January 31, 2022
By Keith Sones
I was about 12 years old when I did the most physically demanding thing of my life. As in my whole life, to this day. That was 45 years ago and nothing I’ve done since was more difficult. I’ve run up mountains, competed in triathlons and run ultramarathons, so I consider the bar to be relatively high.
It had been a lengthy dry spell on my uncle’s farm where I was working that summer. Rain hadn’t fallen for a few weeks and the crops, adjacent forest and the ground itself were parched. I’d been tasked with doing regular farm work such as cutting fence posts out of red willow, driving the small Ford tractor endlessly in circles as it pulled a hay rake and helping in whatever ways I could.
I was eating lunch one afternoon in the small farmhouse when my uncle told me to get a shovel and head to one of the near fields. Puzzled, I asked what I’d be doing. He looked at me and said two words, a grim look on his face. “Peat fire” he said solemnly.
The words meant nothing to me “What’s a peat fire?” I asked innocently.
“There’s a fire underground. You need to dig a trench around it so it can’t spread”, he replied.
‘A fire underground?’ I thought. I pictured a cavern or hole in the soil with a pile of wood that had somehow ignited, flames dancing, and I would have to dig a hole around…what? I was at a loss.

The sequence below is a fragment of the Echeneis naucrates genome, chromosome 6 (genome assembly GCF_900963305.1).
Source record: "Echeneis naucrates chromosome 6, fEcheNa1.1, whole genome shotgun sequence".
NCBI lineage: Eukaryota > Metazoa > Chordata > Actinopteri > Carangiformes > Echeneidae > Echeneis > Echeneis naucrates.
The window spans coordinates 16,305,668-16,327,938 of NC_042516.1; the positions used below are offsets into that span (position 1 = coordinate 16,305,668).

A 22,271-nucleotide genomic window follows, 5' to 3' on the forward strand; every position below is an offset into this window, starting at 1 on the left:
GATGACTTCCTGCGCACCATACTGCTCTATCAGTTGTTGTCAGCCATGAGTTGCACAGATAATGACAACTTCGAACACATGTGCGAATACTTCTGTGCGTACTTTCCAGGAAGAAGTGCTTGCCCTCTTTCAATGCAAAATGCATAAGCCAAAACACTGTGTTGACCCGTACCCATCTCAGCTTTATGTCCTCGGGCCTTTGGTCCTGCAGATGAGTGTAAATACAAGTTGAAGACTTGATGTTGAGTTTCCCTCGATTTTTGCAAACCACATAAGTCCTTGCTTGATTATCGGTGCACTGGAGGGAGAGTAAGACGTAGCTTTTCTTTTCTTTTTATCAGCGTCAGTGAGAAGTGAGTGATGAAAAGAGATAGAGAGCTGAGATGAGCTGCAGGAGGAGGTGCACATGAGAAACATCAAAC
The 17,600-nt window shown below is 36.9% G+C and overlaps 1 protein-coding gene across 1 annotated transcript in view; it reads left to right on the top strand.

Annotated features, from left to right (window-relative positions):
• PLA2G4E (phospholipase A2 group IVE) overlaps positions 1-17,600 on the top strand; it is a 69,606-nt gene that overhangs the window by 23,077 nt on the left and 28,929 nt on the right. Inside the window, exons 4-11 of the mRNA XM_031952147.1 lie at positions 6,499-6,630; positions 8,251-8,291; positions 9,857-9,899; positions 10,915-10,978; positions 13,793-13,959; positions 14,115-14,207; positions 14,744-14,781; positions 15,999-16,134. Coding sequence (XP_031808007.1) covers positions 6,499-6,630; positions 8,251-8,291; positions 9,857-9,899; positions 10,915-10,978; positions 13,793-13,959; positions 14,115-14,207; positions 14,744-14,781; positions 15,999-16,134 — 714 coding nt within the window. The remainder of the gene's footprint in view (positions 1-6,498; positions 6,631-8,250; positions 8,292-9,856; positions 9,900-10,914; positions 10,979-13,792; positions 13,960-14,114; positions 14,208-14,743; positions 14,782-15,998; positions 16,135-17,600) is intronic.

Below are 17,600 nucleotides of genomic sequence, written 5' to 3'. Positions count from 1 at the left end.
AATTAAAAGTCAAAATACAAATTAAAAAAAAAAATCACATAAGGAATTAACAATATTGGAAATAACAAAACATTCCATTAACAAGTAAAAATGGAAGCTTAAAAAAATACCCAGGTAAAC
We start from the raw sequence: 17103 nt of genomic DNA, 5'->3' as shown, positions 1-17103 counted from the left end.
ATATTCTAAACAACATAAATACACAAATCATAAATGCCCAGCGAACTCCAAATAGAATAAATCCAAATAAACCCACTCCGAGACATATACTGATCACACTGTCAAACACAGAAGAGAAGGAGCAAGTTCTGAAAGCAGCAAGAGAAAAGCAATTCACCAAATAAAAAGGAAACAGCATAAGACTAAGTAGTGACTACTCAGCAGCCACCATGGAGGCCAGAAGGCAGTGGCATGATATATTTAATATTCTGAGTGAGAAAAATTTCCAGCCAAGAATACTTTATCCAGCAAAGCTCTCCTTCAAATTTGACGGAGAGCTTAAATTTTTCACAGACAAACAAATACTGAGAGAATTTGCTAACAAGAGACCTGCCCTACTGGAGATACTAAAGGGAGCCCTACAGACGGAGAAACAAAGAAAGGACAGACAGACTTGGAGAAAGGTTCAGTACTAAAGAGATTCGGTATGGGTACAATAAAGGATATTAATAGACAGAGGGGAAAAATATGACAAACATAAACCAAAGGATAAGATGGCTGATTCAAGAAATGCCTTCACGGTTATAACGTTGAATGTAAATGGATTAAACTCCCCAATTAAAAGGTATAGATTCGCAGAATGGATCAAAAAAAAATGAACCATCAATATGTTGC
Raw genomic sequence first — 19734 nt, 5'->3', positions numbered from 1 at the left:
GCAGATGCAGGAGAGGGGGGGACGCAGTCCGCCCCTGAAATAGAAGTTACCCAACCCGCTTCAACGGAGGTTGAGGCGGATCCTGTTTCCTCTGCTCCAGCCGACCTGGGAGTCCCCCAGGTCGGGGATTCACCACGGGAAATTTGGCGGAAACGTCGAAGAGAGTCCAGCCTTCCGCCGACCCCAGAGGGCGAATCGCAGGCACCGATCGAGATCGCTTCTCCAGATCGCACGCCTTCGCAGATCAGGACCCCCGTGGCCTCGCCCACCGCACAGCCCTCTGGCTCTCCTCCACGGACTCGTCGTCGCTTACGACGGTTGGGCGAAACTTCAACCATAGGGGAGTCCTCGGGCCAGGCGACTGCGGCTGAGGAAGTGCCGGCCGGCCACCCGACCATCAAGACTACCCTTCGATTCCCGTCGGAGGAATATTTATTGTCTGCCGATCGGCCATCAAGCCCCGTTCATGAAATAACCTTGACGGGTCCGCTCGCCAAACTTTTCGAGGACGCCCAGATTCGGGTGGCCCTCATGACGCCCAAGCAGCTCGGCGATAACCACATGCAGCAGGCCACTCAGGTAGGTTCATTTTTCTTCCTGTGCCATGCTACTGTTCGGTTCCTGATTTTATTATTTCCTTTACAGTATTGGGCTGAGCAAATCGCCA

My uncle saw the confusion on my face. “You’ll see it” he said. “It smoulders, doesn’t move very fast at all. Not like a regular fire. Just dig a trench around it, down to the dirt, all the way down. Like a ditch so it can’t spread”. He left the room, off to tend to other chores.
Still uncertain about what I’d find or what to do, I finished eating then headed out the door, grabbing the long handled spade that was propped up against the house. Shovel in hand, I trekked along the rutted dirt road that lead to the field in question.
The image in my mind still told me that I’d find a fire, something with flames. The reality was much different. Passing through the grove of poplar and spruce, the view opened up to the field. There was no fire in sight.
But there was smoke. Little wisps of it here and there, some seeming fairly intense whereas others were small, drifting lazily in the late summer air. There was no clear perimeter, no outline of where the “fire” started and ended. I had no idea how this this fire started. Does it happen automatically? Lightening perhaps, although that seemed a bit of a stretch even to 12 year old me. In any event, the cause didn’t matter.